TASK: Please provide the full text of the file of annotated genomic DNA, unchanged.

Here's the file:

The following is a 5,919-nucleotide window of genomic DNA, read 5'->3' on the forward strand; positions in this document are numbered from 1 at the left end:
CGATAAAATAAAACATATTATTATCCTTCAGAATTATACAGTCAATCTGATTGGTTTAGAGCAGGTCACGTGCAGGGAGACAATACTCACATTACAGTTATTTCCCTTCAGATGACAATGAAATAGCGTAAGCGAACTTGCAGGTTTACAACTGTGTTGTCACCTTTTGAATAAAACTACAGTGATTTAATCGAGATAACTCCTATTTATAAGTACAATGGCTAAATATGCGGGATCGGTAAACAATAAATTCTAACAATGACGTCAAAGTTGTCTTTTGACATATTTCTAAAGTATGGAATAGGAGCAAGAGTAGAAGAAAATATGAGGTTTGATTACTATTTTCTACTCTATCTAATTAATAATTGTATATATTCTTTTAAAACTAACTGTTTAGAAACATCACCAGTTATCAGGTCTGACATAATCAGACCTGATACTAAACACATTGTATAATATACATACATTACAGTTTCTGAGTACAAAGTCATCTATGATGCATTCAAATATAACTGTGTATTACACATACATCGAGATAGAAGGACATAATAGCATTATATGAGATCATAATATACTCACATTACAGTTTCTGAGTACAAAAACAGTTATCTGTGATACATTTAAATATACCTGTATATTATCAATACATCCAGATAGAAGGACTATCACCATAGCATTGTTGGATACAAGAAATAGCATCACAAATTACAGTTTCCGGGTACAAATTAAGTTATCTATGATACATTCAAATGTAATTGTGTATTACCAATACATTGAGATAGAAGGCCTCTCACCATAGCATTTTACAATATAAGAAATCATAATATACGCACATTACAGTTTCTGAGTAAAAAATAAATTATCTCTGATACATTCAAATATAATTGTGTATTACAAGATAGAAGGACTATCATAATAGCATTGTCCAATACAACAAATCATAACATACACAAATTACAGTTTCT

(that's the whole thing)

The following is a 5,919-nucleotide window of genomic DNA, read 5'->3' on the forward strand; positions in this document are numbered from 1 at the left end:
CGATAAAATAAAACATATTATTATCCTTCAGAATTATACAGTCAATCTGATTGGTTTAGAGCAGGTCACGTGCAGGGAGACAATACTCACATTACAGTTATTTCCCTTCAGATGACAATGAAATAGCGTAAGCGAACTTGCAGGTTTACAACTGTGTTGTCACCTTTTGAATAAAACTACAGTGATTTAATCGAGATAACTCCTATTTATAAGTACAATGGCTAAATATGCGGGATCGGTAAACAATAAATTCTAACAATGACGTCAAAGTTGTCTTTTGACATATTTCTAAAGTATGGAATAGGAGCAAGAGTAGAAGAAAATATGAGGTTTGATTACTATTTTCTACTCTATCTAATTAATAATTGTATATATTCTTTTAAAACTAACTGTTTAGAAACATCACCAGTTATCAGGTCTGACATAATCAGACCTGATACTAAACACATTGTATAATATACATACATTACAGTTTCTGAGTACAAAGTCATCTATGATGCATTCAAATATAACTGTGTATTACACATACATCGAGATAGAAGGACATAATAGCATTATATGAGATCATAATATACTCACATTACAGTTTCTGAGTACAAAAACAGTTATCTGTGATACATTTAAATATACCTGTATATTATCAATACATCCAGATAGAAGGACTATCACCATAGCATTGTTGGATACAAGAAATAGCATCACAAATTACAGTTTCCGGGTACAAATTAAGTTATCTATGATACATTCAAATGTAATTGTGTATTACCAATACATTGAGATAGAAGGCCTCTCACCATAGCATTTTACAATATAAGAAATCATAATATACGCACATTACAGTTTCTGAGTAAAAAATAAATTATCTCTGATACATTCAAATATAATTGTGTATTACAAGATAGAAGGACTATCATAATAGCATTGTCCAATACAACAAATCATAACATACACAAATTACAGTTTCT